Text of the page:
New York’s critics took the week off, but the city’s other food writers have been doing the rounds. Pete Wells filed on Alder, finding Wylie Dufresne’s new restaurant both “exciting” and “accessible.” Daniel S. Meyer dished on buzzy Lafayette, which Wells took down a notch the other week, and Meyer’s critical of the service. He also warns, “some of the entrées could kill your buzz as well.” Read more, straight ahead.
Pete Wells ate at Alder, and called it “an exciting restaurant” that “belongs to anybody who wants to see things differently.” The “mad neurologists” in the kitchen turn out dishes that defy expectations, like fettuccine that tastes “exactly like a Katz’s pastrami on rye with mustard,” or a “seductively smooth” clam chowder garnished with oyster crackers that dissolve in the mouth, “leaving nothing but a ghostly flicker of oyster flavor.” But much of the charm of Alder is in its more relaxed dishes: Foie gras, though done up with shiso and yuzu-infused watermelon, is served on a simple Ritz cracker, and is “delightful beyond all reason.” There are a few misfires on the menu, though, like the Caesar salad nigiri, where “slabs of raw yellowtail were overwhelmed by Parmesan-dressed leaves of Romaine,” and a dissembled cheese cake in which “the waxy lumps of cake brought to mind only cheese-scented candles.” Two stars.
Daniel S. Meyer dined at fire-starter Andrew Carmellini’s Lafayette, deeming his new brasserie “more a controlled burn than a conflagration.” The baked oysters with seaweed butter and toasted bread crumbs are “a worthy snack,” and the pastas like the fleur de soleil noodles “are tasty across the board.” But the dining experience flickers with erratic service, and nearly gutters out with entrees like the rotisserie chicken for two, which “isn’t nearly luscious enough to justify the absence of a deeply browned, crackly skin,” or a steak-frites dish that “lacks char and musky depth, and is drowned out by béarnaise butter.” The “skillfully executed dessert menu” does something to rekindle the mood, particularly a strawberry delice that’s Meyer’s favorite dish on the menu. But coming from a Promethean figure like Carmellini, Lafayette “doesn’t ignite much ardor.” Two stars.
Ryan Sutton reviewed Jean-Georges Vongerichten’s ABC Cocina, and unlike Platt, isn’t a fan. He enjoyed the “verdant” snap-pea soup, the short rib and the pulled pork tacos, and the raw fluke, which sported a “precise balance of intense acid, wicked heat and powerful herbs.” But he thought the menu was “mostly a skip.” The “terrible” burger tacos are a “heavy, mushy disaster,” and the “under-salted” calamari are drowned in “cloying” ancho chili glaze, like “a mouthful of sugar in each bite.” A dish of “cold white shrimp in ‘ague diablo’” has “the flavor and texture of styrofoam.” If Lafayette’s Carmellini is a fire-starter, Vongerichten is “one of the original gangsters of fusion,” but his new Mexican-Spanish fusion restaurant doesn’t live up to his name.” One star.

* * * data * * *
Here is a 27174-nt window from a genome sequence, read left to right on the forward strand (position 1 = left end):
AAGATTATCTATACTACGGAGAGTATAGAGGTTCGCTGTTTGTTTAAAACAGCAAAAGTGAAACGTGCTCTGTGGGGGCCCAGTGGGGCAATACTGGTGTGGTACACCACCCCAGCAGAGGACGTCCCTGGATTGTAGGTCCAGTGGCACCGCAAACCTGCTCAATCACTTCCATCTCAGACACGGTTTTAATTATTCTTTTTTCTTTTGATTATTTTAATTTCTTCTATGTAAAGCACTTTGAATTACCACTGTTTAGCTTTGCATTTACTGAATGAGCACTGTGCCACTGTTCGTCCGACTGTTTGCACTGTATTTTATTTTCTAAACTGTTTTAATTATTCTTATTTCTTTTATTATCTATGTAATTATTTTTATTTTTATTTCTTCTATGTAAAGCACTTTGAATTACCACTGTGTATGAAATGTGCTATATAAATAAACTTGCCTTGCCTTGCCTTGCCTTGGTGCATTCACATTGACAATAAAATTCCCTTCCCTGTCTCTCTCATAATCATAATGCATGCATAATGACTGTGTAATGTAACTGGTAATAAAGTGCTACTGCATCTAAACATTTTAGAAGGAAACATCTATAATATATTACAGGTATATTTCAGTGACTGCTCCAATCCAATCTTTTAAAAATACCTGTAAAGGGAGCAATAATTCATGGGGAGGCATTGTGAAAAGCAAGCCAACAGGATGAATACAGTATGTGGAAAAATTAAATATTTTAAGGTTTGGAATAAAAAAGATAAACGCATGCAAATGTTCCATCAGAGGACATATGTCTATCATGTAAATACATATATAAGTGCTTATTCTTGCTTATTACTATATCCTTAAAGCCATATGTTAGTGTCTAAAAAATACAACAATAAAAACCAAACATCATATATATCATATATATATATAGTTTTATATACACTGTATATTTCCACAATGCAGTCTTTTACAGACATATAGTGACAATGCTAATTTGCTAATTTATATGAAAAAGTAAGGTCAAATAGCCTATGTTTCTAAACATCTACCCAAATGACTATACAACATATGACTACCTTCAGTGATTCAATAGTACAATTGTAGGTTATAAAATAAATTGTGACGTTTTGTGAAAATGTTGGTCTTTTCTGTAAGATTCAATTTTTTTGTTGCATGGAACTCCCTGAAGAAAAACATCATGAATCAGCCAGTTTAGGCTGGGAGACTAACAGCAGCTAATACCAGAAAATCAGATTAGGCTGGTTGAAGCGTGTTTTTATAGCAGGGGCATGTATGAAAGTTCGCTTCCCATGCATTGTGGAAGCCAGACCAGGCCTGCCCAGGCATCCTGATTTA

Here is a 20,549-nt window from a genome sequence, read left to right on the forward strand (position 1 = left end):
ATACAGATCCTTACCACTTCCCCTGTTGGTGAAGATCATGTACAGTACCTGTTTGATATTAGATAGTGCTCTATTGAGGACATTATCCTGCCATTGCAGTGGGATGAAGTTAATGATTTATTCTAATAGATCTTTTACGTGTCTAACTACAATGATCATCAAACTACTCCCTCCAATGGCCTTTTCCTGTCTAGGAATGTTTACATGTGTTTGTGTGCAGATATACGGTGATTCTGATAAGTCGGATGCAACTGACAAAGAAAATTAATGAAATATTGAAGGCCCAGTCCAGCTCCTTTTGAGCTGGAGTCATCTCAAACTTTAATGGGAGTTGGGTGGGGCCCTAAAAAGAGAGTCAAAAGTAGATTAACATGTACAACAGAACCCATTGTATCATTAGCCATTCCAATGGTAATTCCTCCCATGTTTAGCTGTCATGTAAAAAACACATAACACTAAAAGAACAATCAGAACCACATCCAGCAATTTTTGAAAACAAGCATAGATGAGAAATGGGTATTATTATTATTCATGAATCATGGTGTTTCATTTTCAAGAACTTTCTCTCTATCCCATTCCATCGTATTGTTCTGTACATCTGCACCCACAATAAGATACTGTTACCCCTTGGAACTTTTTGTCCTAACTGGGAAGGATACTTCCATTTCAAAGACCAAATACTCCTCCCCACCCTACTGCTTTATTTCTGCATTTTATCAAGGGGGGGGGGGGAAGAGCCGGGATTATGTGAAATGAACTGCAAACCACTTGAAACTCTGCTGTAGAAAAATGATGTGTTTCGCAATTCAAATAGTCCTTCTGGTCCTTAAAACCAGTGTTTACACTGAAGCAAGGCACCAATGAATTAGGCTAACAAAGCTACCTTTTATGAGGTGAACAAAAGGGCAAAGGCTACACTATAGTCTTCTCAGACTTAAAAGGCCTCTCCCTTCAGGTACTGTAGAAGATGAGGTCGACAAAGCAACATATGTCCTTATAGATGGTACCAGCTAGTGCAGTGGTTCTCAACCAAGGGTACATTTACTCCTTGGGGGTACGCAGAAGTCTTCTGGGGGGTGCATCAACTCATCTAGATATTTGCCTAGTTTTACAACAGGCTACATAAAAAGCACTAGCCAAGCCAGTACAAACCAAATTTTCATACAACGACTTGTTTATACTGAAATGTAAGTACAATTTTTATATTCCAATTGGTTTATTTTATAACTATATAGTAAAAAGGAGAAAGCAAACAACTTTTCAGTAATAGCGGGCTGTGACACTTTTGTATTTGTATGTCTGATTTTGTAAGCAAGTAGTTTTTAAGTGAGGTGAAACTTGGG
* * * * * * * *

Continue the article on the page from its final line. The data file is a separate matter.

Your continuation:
Michael Kaminer hit up at an old favorite: Gotham Bar and Grill, which has “become what it set out to combat in the first place — a safe bet.” The pork chop with escarole “feels like an edible still life,” and the “overdone duck,” served “with boring quinoa and tame port sauce elicits yawns.” It’s not that the cooks have lost their chops. “Melting” scallops are perfectly seared, and a “feather-light” Meyer lemon dessert is “supremely elegant.” But although there is still “rigorously unfussy fare” and excellent service, “passion is absent.” Still, three stars.
Steve Cuozzo returned to some popular old haunts to see how the restaurants, and his reviews, have held up over the years. La Mar Cebicheria Peruana “got off to a galloping start,” but has since collapsed under “shrill” sauces that “make it impossible to taste seafood,” and “sludgy” potato causa” that “weighs down dish after dish.” Zero stars (two and a half stars in 2011). BLT Steak, however, has “kept up its game. Three stars (two and a half stars in 2004). Millesime’s “formerly assertive” North African spices in the food “now often seem retiring,” and the main courses are “average,” but Millesime is “far from a disaster — you can still eat here.” Two stars (two and a half stars in 2011).
More Cuozzo! Boulud Sud’s Aaron Chambers has “pull[ed] the kitchen together,” and the front of house team “commands the floor with the grace of an army on the Metropolitan Opera stage.” Three stars (two and a half stars in 2010). With a new chef, the once “spirited” Kutsher’s Tribeca has become a “plodding wallow in American-bistro mediocrity.” The “insipid” gefilte fish and rainbow cake with “scant taste of anything but freezer burn” fail to impress. One star (two and a half stars in 2012). Finally, Cuozzo took a seat at ABC Kitchen. When he first came for a meal, he enjoyed the food, but had some reservations about the space and the aesthetic. Now “all’s forgiven,” particularly when Cuozzo has one of the “great” salads in front of him. Three stars (two and a half stars in May 2010).